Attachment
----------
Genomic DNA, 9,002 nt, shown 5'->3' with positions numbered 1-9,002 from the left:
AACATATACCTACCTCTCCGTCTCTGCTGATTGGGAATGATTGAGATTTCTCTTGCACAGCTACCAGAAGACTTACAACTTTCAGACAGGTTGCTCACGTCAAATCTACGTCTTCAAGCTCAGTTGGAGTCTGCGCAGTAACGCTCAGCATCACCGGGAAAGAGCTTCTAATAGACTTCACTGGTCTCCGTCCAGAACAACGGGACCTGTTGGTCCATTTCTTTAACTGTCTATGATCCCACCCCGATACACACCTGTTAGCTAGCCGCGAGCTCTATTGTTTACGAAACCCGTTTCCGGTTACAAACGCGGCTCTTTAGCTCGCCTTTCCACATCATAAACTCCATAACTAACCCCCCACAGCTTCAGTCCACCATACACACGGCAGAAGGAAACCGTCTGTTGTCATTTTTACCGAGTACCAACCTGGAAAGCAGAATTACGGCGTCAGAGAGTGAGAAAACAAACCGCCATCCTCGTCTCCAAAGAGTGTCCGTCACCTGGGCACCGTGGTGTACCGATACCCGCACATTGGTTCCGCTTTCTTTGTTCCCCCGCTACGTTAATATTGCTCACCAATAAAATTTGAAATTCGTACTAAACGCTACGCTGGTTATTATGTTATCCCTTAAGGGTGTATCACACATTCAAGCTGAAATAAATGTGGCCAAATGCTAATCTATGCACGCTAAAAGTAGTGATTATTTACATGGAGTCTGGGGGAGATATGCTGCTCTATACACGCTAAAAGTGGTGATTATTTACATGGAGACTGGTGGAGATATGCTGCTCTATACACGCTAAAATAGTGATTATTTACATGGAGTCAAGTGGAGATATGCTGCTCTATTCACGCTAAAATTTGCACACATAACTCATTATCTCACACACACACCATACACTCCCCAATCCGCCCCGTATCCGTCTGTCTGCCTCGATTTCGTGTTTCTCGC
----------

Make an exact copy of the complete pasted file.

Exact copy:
Genomic DNA, 9,002 nt, shown 5'->3' with positions numbered 1-9,002 from the left:
AACATATACCTACCTCTCCGTCTCTGCTGATTGGGAATGATTGAGATTTCTCTTGCACAGCTACCAGAAGACTTACAACTTTCAGACAGGTTGCTCACGTCAAATCTACGTCTTCAAGCTCAGTTGGAGTCTGCGCAGTAACGCTCAGCATCACCGGGAAAGAGCTTCTAATAGACTTCACTGGTCTCCGTCCAGAACAACGGGACCTGTTGGTCCATTTCTTTAACTGTCTATGATCCCACCCCGATACACACCTGTTAGCTAGCCGCGAGCTCTATTGTTTACGAAACCCGTTTCCGGTTACAAACGCGGCTCTTTAGCTCGCCTTTCCACATCATAAACTCCATAACTAACCCCCCACAGCTTCAGTCCACCATACACACGGCAGAAGGAAACCGTCTGTTGTCATTTTTACCGAGTACCAACCTGGAAAGCAGAATTACGGCGTCAGAGAGTGAGAAAACAAACCGCCATCCTCGTCTCCAAAGAGTGTCCGTCACCTGGGCACCGTGGTGTACCGATACCCGCACATTGGTTCCGCTTTCTTTGTTCCCCCGCTACGTTAATATTGCTCACCAATAAAATTTGAAATTCGTACTAAACGCTACGCTGGTTATTATGTTATCCCTTAAGGGTGTATCACACATTCAAGCTGAAATAAATGTGGCCAAATGCTAATCTATGCACGCTAAAAGTAGTGATTATTTACATGGAGTCTGGGGGAGATATGCTGCTCTATACACGCTAAAAGTGGTGATTATTTACATGGAGACTGGTGGAGATATGCTGCTCTATACACGCTAAAATAGTGATTATTTACATGGAGTCAAGTGGAGATATGCTGCTCTATTCACGCTAAAATTTGCACACATAACTCATTATCTCACACACACACCATACACTCCCCAATCCGCCCCGTATCCGTCTGTCTGCCTCGATTTCGTGTTTCTCGC